Arts and Entertainment Roddy Doyle and Roy Keane as 'The Commitments' author Doyle has signed a deal to work with Keane to write the footballer's autobiography

Roddy Doyle, author of "The Commitments", has signed a deal to work with Roy Keane on the controversial ex-footballer’s latest autobiography.

The Judges' verdict: `I work it out to be pounds 2.70 an hour'

PRESENT AND former judges of the Booker Prize agreed that reading the 120 or so titles required to compile a shortlist for the award was an experience they would never wish to repeat.

Winner attacks Booker for its `miserly' awards

BOOKER, THE food wholesaler that sponsors Britain's most famous literary prize, has damaged the prestige of the award by its "miserly" behaviour, a former winner of the prize said yesterday.

The bard of Barrytown: Profile: Roddy Doyle

Just after the publication of The Woman Who Walked Into Doors in 1996, Roddy Doyle was standing in a bookshop when he was approached by the proprietor. "Could you do me a favour?" he asked. Sure, said Doyle, thinking the man wanted a book signed. "Next time," said the man, "would you write a comedy? Booksellers prefer it."

Murdoch's brain used for research

THE BRAIN of Dame Iris Murdoch has been donated for research into Alzheimer's disease, according to the wishes of the Booker prize- winning author and philosopher. Dame Iris died aged 79 in February after suffering from the illness for four years.

The Books Interview: Barry Unsworth - Grey skies and blue seas

High ideals and happy toil led Barry Unsworth from a Durham pit village to Umbria's hills. By Charles Nicholl

Comment: Sex - the anti-social force that challenges all the rules

Natasha Walter's Notebook

Music to his ears

First the fatwa, now a rock star: Salman Rushdie, U2's latest lyricist, explains himself in this week's `Arena'

Books: A Week in Books - Posterity makes dunces of critics - and judges

ONE OF the unexpected joys of judging the Booker Prize (as I will this year) is to watch the media take all the decisions for you, long months in advance. Every cultural tipster that I run across now writes with vast assurance that this year's last-ditch battle will pit Salman Rushdie against Vikram Seth. A tabloid even topped its review of one of these with "The Booker Prize winner 1999". Maybe the house astrologer has to write the headlines too.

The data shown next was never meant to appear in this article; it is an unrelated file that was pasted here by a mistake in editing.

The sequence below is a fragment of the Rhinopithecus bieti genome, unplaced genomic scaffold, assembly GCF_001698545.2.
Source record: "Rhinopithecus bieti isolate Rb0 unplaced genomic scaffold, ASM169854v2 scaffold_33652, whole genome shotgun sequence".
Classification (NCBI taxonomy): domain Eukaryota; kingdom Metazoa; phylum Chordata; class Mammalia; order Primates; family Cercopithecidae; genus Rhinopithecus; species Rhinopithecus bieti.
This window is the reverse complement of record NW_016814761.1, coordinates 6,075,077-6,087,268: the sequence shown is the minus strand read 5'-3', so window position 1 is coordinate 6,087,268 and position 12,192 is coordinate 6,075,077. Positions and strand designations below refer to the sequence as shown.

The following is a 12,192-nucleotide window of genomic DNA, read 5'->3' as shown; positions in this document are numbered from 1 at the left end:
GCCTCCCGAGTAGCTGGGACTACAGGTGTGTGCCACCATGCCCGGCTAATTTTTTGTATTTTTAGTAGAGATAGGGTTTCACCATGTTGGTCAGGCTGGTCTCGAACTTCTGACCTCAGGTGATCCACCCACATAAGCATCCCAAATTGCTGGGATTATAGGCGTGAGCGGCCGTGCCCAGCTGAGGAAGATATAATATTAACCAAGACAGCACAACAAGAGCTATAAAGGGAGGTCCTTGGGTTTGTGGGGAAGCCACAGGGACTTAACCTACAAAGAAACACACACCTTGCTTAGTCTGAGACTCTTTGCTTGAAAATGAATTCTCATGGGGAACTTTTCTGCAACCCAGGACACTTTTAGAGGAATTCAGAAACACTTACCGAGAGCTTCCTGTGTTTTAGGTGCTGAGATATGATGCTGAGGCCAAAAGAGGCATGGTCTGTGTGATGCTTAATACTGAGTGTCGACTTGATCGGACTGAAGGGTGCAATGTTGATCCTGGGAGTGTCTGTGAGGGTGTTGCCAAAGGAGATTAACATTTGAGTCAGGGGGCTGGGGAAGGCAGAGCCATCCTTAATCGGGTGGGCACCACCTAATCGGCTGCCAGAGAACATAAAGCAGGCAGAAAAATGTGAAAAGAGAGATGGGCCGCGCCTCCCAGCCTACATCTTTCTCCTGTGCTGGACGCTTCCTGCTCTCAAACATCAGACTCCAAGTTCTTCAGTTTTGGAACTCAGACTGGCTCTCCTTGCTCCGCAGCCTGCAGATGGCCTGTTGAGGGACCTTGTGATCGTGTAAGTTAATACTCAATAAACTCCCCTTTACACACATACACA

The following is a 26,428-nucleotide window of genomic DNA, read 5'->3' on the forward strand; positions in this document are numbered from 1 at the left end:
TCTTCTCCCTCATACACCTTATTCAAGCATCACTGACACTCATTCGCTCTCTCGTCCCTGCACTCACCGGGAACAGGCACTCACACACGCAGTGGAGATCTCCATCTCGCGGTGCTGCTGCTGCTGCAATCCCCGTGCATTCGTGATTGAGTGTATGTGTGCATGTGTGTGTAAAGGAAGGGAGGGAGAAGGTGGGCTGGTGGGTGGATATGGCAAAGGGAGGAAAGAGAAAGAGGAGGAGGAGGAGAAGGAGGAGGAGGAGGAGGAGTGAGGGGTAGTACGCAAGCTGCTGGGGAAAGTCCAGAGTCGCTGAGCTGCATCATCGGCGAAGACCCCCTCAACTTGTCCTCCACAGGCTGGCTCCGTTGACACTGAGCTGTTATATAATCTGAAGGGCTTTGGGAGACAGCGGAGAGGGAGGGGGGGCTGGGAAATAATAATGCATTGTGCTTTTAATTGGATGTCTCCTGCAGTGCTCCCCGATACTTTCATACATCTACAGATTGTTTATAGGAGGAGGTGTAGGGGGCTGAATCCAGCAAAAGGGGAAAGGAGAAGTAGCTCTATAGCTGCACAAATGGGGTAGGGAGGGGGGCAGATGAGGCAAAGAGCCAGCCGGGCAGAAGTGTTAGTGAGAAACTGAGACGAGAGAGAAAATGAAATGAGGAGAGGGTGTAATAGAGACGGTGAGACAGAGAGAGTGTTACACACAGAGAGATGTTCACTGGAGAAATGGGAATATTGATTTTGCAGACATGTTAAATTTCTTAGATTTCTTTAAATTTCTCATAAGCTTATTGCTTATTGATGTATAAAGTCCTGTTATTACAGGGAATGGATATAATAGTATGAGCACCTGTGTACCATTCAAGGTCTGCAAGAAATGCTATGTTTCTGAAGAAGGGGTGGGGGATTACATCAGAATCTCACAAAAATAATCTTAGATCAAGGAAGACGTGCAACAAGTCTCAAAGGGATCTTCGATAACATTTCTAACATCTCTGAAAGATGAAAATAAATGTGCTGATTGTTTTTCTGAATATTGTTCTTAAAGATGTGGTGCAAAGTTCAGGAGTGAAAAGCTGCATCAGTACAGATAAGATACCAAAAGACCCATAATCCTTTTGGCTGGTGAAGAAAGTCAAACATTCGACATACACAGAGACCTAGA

Books: A woman not much taken with adultery

Elisa Segrave comes to admire a plain tale of passion and its price

Widdecombe the novelist nets pounds 100,000

THE REHABILITATION of Ann Widdecombe, the Tory health spokesman once branded "Doris Karloff" by the tabloids, appeared complete last night when it was announced she had secured an advance of pounds 100,000 for her first two novels from Weidenfeld and Nicolson.

McEwan up for top prize

THE BOOKER PRIZE winner Ian McEwan has been shortlisted for the pounds 85,000 Impac literary award, the world's richest literary prize.

Roll up for Rushdie and Seth prize-fight

SALMAN RUSHDIE and Vikram Seth are to be pitched against each other in the contest for this year's Booker Prize, in a continuation of the literary world's passionate affair with the Anglo-Indian novel.

Books: Why it's never the one that everyone wants

The Russian Booker Prize causes as many arguments as its British counterpart. Helen Womack reports

Books: The ancient groper's tale

James Urquhart dives with pleasure into a gentle fishy parable

Cultural Comment: Nervous moments in the prize war

I observed this year's Booker Prize with more than usual interest, and not just because it broke my five-year run of correctly predicted winners (like seemingly everybody else at the dinner, I'd tipped Beryl Bainbridge). This year I'm a Whitbread judge, and although the shortlist is not announced until this Friday (on BBC2's Bookworm programme, 7.30pm), by the time I sat down to my mozzarella and sundried-tomato starter in the Guildhall on Tuesday night, I already knew the identity of the winner of the Whitbread Novel Award.
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